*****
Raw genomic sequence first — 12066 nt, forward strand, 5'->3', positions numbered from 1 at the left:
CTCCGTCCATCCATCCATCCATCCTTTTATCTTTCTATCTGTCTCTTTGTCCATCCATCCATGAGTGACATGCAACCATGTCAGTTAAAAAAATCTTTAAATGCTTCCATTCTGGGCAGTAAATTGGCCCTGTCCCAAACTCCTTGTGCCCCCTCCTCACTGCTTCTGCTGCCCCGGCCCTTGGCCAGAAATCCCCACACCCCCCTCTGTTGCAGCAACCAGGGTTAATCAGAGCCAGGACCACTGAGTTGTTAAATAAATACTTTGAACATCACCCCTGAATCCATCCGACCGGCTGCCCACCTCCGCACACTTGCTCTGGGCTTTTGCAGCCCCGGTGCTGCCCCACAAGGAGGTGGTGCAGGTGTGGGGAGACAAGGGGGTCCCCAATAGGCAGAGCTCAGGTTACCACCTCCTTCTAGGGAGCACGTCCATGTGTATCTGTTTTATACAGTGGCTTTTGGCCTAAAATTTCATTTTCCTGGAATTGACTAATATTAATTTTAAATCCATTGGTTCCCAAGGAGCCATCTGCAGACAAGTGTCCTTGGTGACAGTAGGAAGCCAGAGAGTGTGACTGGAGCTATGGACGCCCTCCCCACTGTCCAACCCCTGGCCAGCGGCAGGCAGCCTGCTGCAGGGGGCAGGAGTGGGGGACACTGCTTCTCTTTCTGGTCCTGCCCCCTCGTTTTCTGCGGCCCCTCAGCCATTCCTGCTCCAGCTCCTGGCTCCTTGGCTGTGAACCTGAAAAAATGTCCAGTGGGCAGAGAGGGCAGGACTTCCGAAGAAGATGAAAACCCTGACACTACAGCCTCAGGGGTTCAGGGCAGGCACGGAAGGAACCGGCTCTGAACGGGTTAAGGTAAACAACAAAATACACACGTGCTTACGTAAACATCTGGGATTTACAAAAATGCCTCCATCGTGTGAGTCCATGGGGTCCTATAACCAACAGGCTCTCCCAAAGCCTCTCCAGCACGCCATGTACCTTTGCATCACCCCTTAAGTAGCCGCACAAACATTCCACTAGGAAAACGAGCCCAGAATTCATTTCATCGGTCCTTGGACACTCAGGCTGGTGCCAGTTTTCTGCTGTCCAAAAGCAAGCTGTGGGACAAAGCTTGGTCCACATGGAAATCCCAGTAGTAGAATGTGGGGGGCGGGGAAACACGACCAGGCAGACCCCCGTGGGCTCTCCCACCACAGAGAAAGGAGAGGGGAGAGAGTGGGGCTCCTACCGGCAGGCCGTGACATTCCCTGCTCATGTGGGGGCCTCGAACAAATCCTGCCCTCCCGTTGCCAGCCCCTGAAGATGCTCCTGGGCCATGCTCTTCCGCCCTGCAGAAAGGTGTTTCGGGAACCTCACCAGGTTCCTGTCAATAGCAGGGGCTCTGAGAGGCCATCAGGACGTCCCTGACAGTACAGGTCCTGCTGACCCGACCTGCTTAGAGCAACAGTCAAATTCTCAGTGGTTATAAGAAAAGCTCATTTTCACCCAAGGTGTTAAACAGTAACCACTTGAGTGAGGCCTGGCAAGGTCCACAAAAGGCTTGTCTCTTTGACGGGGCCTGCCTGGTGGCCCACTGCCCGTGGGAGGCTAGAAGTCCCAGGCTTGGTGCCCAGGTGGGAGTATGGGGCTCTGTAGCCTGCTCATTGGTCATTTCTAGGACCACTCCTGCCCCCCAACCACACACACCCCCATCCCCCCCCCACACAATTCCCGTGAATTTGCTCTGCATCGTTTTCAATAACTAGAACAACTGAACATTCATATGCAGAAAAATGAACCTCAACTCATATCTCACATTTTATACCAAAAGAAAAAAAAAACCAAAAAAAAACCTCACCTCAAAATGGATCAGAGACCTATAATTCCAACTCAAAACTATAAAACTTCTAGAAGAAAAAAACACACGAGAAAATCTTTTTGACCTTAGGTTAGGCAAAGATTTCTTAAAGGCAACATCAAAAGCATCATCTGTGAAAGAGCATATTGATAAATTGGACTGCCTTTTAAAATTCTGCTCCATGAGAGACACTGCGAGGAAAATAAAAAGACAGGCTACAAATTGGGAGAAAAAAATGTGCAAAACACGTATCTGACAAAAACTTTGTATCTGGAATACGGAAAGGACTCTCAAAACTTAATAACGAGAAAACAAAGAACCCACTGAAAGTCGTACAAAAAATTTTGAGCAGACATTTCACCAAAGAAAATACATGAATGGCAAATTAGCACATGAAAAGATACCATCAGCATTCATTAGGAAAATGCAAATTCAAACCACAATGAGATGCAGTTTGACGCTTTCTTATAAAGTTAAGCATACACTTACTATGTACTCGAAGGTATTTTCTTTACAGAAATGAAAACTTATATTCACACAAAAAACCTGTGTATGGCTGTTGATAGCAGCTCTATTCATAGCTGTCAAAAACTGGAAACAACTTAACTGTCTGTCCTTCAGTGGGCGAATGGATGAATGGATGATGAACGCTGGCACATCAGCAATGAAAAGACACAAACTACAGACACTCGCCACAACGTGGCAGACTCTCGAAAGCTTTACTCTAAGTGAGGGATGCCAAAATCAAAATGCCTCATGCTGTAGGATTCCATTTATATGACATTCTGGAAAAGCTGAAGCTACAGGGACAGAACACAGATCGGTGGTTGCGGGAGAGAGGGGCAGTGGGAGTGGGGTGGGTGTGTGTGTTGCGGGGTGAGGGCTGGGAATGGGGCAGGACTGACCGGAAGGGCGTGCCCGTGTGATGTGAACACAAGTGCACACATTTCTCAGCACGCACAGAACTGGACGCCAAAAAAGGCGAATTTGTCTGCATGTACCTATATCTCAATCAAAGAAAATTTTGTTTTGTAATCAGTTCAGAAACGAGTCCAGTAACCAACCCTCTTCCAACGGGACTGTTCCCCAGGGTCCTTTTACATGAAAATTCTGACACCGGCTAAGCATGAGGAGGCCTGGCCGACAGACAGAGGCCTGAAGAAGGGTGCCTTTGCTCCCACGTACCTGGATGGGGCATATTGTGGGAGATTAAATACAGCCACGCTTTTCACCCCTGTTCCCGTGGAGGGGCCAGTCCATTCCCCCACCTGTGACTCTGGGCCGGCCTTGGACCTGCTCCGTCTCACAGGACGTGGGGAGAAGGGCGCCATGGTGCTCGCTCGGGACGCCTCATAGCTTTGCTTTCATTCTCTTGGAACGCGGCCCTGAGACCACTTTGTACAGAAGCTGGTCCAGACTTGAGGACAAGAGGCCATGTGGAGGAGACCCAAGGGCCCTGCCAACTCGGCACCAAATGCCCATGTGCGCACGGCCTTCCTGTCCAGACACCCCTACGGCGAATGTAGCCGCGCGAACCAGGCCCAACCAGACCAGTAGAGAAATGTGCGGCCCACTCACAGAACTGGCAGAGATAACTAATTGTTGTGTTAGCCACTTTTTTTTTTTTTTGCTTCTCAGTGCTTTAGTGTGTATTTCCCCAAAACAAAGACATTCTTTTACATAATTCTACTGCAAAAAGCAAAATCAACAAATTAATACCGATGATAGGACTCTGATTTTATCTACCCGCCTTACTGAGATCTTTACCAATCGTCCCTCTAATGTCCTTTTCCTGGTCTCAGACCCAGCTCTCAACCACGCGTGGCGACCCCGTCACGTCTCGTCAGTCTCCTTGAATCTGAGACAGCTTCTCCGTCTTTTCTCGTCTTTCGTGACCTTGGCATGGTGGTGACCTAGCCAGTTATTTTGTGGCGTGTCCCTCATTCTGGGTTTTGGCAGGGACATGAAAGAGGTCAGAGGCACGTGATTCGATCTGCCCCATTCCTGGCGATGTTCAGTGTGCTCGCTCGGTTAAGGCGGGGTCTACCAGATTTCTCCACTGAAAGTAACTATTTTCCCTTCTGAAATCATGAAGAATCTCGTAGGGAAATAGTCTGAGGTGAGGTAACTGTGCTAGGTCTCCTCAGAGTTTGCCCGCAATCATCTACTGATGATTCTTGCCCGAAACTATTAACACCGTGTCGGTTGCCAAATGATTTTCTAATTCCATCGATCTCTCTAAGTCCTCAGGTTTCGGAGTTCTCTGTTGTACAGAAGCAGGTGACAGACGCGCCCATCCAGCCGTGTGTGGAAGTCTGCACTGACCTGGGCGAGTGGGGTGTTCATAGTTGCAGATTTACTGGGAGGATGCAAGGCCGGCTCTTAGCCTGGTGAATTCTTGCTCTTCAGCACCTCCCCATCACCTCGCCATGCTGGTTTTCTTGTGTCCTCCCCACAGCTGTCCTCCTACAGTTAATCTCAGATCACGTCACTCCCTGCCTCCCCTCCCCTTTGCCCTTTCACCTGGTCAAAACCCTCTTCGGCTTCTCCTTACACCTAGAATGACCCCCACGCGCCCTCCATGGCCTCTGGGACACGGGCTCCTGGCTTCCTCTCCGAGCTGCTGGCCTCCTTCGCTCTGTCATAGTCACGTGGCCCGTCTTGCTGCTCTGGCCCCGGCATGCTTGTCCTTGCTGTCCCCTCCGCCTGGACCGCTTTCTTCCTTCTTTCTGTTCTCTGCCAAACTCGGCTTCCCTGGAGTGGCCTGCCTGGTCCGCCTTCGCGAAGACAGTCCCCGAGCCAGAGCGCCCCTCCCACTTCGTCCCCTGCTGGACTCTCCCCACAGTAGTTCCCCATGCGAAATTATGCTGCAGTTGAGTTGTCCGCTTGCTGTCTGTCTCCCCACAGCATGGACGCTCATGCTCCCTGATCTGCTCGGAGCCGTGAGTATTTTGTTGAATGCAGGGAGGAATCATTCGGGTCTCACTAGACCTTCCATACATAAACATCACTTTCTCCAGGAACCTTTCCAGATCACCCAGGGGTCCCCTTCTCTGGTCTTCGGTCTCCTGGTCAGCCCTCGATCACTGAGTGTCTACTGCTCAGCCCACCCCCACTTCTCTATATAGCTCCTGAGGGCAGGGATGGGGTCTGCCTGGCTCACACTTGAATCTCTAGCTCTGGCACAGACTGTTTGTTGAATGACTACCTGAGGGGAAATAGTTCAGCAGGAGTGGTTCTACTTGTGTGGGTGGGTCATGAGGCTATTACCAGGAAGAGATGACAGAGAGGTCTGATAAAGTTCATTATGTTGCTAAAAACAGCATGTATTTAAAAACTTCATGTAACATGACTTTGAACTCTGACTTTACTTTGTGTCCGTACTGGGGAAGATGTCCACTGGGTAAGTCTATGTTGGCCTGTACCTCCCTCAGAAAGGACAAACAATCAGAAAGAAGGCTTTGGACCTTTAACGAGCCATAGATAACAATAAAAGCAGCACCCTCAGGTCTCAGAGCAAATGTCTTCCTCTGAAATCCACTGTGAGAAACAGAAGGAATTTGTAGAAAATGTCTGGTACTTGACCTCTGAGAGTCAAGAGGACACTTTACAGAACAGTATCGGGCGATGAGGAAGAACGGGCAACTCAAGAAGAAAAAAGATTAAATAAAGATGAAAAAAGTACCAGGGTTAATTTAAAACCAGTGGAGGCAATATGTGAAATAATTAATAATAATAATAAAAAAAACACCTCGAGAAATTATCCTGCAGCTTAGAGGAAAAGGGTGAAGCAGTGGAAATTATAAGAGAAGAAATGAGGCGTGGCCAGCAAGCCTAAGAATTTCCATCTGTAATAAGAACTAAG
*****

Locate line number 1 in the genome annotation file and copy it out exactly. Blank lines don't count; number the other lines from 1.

Raw genomic sequence first — 12066 nt, forward strand, 5'->3', positions numbered from 1 at the left: